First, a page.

In The Medievalist, Yale grad students Molly Isaacson and Quinton Quick team up with their history professor to fight neo-Nazis on the battlefield of signs and symbols. Armed only with a mysterious manuscript and their knowledge of the past, they set in motion a scheme that will disrupt and derange the Alt-Right for years to come.
The Medievalist is a fictional response to the real-life threat from contemporary neo-Nazis. Set in today’s America, the novel is chock full of real history, yet resonates with present-day issues: the dangers of racism and white supremacy, the uses and abuses of the past, and the responsibilities of academia.
Been away from this blog for a while. Time to get back to it. Here's a weird little "preface" that I wrote for my upcoming novel The Medievalist. It's no longer in the book, but it's kind of fun. Kudos to anyone who can discern the literary influence for this.
Hint, hint ...
(Leave your guesses in the comments.)
(Supplied by the last scholar to hold the chair in paleography at King’s College, London)
The term “medieval” is an adjectival form derived from the Latin medium aevum, meaning “Middle Age,” indicating an historic period between antiquity and the modern era.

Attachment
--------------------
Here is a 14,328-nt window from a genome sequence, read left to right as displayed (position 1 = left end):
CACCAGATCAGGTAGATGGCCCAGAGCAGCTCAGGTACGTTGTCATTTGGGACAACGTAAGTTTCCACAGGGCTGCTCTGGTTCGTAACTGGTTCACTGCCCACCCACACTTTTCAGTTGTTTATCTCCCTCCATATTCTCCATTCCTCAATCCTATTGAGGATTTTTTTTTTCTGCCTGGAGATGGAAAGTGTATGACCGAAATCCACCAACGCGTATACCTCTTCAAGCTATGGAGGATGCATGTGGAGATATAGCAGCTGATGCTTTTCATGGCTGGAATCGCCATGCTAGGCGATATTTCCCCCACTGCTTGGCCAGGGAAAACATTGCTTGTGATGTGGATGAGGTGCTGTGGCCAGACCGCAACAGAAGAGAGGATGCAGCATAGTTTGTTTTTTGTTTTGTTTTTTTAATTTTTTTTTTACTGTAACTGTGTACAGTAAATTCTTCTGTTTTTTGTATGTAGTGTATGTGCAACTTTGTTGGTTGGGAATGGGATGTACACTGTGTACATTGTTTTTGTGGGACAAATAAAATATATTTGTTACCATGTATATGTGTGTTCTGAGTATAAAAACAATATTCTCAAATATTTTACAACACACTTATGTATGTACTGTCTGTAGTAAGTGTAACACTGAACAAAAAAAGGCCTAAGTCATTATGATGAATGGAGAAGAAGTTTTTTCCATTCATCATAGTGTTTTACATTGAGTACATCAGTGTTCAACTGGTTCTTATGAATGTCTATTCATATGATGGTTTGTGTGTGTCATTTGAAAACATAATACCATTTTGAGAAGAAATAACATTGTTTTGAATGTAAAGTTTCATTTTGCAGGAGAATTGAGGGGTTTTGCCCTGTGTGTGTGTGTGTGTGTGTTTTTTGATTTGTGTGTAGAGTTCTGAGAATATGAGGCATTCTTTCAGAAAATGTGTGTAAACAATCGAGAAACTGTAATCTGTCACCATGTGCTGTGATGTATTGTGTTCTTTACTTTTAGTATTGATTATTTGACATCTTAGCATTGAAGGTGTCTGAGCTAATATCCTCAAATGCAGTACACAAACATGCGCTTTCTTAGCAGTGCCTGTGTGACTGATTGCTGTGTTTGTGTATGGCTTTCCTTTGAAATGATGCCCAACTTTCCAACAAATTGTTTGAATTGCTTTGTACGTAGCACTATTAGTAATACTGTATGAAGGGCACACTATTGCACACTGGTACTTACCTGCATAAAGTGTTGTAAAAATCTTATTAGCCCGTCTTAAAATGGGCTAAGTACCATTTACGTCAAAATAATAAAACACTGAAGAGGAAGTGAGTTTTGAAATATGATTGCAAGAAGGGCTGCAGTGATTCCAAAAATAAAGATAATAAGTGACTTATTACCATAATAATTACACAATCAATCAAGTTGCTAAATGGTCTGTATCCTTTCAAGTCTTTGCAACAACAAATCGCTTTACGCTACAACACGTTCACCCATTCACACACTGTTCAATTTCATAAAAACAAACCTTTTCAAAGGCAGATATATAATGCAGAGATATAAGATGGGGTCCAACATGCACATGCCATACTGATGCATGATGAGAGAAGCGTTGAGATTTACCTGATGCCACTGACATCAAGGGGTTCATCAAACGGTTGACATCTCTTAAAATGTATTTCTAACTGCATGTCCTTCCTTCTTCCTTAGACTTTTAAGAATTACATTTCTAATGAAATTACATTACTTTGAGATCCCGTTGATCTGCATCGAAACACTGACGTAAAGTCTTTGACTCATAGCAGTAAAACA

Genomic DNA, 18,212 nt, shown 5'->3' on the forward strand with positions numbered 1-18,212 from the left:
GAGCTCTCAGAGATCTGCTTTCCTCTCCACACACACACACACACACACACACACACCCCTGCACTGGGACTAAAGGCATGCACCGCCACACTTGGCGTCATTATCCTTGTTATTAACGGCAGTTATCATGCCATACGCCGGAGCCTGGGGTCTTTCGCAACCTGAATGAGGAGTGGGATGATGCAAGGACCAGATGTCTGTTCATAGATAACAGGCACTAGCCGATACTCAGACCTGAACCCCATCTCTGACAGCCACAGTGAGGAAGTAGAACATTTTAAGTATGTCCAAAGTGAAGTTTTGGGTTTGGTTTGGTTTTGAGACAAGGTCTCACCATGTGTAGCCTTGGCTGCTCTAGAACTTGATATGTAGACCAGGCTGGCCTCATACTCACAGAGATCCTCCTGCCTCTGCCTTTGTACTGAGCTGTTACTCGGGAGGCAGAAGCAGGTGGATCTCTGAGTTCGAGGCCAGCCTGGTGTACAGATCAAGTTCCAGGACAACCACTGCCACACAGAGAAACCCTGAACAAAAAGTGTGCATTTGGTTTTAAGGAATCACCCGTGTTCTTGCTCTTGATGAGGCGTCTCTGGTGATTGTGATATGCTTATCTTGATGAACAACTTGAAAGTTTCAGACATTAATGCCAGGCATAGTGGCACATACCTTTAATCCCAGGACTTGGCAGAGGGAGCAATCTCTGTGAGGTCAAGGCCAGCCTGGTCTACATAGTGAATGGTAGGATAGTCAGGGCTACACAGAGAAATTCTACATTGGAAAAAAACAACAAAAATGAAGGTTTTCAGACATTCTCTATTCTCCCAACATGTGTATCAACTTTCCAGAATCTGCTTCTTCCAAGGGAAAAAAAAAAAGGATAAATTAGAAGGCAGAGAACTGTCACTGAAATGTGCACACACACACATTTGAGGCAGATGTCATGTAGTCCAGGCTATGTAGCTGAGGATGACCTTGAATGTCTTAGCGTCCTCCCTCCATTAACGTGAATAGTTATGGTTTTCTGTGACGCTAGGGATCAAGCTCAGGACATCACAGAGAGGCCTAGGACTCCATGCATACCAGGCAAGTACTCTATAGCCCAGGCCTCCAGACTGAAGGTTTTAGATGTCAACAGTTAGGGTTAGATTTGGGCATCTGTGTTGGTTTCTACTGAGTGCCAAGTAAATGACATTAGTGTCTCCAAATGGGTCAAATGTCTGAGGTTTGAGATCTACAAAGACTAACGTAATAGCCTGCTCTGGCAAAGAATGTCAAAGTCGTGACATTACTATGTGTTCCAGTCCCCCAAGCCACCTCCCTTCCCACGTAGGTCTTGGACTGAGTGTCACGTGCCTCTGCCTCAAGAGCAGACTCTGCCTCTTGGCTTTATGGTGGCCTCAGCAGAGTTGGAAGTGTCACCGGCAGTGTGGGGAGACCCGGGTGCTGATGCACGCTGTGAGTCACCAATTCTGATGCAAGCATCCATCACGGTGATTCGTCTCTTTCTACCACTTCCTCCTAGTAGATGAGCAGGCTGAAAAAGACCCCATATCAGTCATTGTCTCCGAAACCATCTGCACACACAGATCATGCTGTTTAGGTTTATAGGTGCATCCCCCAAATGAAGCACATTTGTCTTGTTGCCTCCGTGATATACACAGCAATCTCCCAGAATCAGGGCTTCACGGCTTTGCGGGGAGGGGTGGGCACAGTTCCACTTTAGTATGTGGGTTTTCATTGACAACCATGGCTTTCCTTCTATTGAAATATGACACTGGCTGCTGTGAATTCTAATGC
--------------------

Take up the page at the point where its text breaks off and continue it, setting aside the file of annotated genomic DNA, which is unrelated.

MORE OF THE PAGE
Latin medium aevum
English medieval, mediaeval, mediæval (archaic)
medeival, medievel, medeivel, midevil, mid-evil, medival, mideval, midieval, midievel, mideival, mideivel
Preferred English pronunciation (quadri-syllabic):
Sloppy English pronunciation (tri-syllabic):
Languages in which the term is a singular noun (Middle Age):
Spanish edad media
Plural nouns (Middle Ages):
Since mediaeval means “Middle Age,” it is incorrect—indeed redundant—to use the two terms together, e.g., “medieval Middle Ages,” though this often occurs, especially in undergraduate papers.
A 1967 study on word-frequency, published by Brown University professors Henry Kučera and W. Nelson Francis, analyzed over one million words across a cross-section of newspaper articles, academic journals, fiction, humor, written in American English. The word “medieval” appeared eighteen times, the same number as “aluminum,” “angel,” and “Arkansas.” Yet, for more than 50% of these occurrences, the term was not used to describe the historical period, but rather in a disparaging, pejorative manner indicating something “barbaric,” “backward,” or just plain “bad.”
(Supplied by a grad student in medieval history, hoping to justify his vocation to his parents.)